Ontario’s Conservative government is moving forward with open the door for an online casino, and potentially a competitive online Canadian sports betting market.
A recent report by the Ontario Office of the Auditor General raised some issues however about policy deficiencies in the Alcohol and Gaming Commission of Ontario (AGCO). This could limit plans for gaming expansion.
The AGCO oversees the alcohol, gaming, horseracing and private cannabis retail sectors in Ontario and oversees about 78,500 licensees across the four sectors that generate significant revenue.
The AGCO also serves as the regulator and the Ontario Lottery and Gaming Commission (OLGC) serves as the manager and operator.
Concerns are generated
The Auditor General has outlined its concerns and has mandated more transparency. A major issue appears to be horse racing.
They are not rotating compliance officials and horse-racing judges such that their independence and judgment might be compromised by long-term relationships with licensees.
Then comes money laundering, a problem that looms large. Increased suspicious transactions are raising a red flag and criminal charges could be pending. Certain casino patrons are wagering vast sums from an unknown source.
Unregulated online gambling is next by no means a minor concern. In fact, in 2015, the AGCO reported more than 2,200 unregulated gaming websites operated by more than 700 different companies.
This vast unregulated industry must be curbed per officials. The report offers some actions such as blocking payments and a public awareness campaign. A best practices policy is not yet in place.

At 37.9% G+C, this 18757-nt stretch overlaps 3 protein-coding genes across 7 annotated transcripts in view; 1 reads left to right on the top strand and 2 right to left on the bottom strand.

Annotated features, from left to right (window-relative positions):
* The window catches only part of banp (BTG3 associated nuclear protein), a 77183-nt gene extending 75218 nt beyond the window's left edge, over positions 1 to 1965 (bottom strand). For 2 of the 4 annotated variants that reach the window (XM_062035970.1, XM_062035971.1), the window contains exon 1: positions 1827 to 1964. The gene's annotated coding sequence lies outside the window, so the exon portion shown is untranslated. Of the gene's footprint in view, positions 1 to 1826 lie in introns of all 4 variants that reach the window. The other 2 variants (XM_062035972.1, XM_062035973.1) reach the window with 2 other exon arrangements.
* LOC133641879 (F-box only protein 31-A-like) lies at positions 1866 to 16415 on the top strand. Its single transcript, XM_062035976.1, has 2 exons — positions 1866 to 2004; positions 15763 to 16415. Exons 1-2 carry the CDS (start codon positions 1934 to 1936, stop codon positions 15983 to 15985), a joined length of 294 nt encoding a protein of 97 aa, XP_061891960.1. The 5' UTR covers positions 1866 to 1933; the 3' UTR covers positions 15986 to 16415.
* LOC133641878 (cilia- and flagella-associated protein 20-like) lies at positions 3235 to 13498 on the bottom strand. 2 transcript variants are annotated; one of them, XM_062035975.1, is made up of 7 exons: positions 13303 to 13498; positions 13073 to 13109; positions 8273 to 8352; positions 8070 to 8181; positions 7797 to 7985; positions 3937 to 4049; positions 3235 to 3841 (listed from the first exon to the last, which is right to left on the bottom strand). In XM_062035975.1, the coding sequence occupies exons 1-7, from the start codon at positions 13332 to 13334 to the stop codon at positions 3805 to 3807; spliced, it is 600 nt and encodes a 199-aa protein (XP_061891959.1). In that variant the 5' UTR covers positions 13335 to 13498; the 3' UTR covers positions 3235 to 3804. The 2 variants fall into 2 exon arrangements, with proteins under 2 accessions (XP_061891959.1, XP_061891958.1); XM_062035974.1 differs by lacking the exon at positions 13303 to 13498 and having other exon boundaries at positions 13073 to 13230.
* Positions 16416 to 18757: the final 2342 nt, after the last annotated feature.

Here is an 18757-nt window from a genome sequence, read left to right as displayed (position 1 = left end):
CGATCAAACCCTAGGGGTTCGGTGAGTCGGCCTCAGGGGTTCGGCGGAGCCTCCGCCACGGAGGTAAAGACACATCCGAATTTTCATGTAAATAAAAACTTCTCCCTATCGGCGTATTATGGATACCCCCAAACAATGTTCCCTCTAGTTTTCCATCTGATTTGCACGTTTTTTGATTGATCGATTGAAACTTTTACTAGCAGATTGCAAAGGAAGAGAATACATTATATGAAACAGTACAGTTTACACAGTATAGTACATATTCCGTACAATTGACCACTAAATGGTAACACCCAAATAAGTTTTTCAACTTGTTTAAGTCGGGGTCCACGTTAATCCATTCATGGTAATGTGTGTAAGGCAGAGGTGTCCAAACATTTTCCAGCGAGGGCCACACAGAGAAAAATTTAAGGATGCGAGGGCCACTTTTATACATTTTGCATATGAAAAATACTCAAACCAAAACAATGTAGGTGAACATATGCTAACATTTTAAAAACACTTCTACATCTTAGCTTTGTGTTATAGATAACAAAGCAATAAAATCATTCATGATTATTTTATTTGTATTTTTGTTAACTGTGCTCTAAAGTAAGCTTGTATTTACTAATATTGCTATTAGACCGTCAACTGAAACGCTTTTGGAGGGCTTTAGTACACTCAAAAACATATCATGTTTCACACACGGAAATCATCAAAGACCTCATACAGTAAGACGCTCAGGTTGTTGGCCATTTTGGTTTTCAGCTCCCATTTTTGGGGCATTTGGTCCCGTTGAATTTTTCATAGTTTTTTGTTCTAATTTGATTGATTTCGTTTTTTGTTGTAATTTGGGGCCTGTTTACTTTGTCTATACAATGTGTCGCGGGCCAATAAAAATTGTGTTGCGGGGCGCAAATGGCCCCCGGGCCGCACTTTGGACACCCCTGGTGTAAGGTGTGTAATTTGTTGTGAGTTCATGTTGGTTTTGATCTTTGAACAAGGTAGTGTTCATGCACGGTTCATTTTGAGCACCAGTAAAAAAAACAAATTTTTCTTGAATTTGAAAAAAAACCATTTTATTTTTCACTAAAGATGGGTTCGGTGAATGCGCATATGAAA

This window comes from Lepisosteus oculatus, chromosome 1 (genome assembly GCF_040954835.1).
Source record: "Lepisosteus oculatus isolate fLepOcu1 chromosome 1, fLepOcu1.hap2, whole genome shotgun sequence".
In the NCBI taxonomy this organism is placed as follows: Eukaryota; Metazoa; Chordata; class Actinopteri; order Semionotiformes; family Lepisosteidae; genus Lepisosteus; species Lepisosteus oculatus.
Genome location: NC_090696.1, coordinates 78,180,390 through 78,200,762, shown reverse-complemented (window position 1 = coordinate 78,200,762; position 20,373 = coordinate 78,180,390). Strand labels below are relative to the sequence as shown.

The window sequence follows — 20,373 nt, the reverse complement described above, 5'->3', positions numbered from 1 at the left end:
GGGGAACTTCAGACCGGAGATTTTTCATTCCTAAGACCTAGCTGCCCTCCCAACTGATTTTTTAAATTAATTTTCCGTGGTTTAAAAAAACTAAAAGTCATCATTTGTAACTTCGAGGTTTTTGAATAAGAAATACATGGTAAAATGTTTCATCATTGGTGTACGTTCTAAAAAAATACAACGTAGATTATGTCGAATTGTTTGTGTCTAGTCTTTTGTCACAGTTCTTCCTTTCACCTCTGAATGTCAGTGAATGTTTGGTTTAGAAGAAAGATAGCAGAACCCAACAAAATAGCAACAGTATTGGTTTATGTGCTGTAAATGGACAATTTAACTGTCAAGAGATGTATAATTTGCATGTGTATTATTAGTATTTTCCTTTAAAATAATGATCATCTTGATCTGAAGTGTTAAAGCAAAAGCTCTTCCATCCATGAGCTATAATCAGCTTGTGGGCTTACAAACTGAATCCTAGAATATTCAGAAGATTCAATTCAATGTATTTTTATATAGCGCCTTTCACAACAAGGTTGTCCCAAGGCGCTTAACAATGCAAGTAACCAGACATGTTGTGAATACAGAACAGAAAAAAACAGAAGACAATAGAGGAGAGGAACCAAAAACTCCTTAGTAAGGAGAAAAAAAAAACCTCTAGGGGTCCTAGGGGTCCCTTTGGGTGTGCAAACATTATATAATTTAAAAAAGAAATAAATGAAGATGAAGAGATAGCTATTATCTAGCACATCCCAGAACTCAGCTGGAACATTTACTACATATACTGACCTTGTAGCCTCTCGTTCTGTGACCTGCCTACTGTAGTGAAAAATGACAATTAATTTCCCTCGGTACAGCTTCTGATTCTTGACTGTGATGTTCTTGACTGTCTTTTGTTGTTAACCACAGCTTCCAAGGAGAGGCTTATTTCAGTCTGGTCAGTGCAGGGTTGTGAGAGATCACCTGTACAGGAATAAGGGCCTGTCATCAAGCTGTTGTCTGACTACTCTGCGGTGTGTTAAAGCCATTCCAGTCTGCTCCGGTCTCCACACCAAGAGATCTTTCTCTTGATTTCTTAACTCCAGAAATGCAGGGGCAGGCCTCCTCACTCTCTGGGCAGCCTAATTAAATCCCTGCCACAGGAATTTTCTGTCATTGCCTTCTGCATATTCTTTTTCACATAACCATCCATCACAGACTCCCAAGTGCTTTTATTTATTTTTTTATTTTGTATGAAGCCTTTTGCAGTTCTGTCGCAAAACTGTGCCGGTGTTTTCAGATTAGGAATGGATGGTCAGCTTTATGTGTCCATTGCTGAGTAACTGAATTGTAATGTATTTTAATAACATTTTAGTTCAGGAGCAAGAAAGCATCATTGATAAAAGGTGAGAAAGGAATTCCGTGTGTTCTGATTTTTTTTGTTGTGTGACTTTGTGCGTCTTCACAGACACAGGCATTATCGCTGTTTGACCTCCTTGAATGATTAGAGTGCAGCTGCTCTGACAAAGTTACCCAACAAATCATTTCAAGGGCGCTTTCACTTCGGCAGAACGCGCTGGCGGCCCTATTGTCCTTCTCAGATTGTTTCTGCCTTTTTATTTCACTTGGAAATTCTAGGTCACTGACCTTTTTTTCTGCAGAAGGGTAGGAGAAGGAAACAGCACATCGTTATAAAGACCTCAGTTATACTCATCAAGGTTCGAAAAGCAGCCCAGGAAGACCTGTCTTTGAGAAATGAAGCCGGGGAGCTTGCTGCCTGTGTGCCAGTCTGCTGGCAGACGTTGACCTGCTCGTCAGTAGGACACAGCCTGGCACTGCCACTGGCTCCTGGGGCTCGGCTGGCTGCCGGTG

AGCO and iGaming a conflict of interest
A conflict of interest between the AGCO and iGaming regulation had been suggested. The government had approved a plan to establish a subsidiary corporation of the AGCO to conduct and manage internet gaming.
But according to the audit, these functions are still separated. The Auditor General noted that “It would be prudent for these functions for online gaming to be done by different entities, not a subsidiary of the regulator.”
AGCO on the defensive
I response, the entity has responded favorably to the report and many of the recommendations identified by the auditor and is moving forward to incorporate the suggestions.
The AGCO also maintains that anti-money laundering and weeding out illegal activity at casinos remains a top priority. In fact, it will work with law enforcement towards eliminating gaps and reporting blind spots that allow for suspicious transactions to slip through the cracks.
It is not immediately clear what impact this report will have on Canadian gaming. But the report does highlights some regulatory deficiencies needing rectification before the launch of a full-scale competitive online market in Ontario.
Any such online market must protect consumers. The audit recommend more aggressive steps by the AGCO to deter Ontarians from flocking to unregulated gambling sites. One way would be to offer a comprehensive regulated alternative.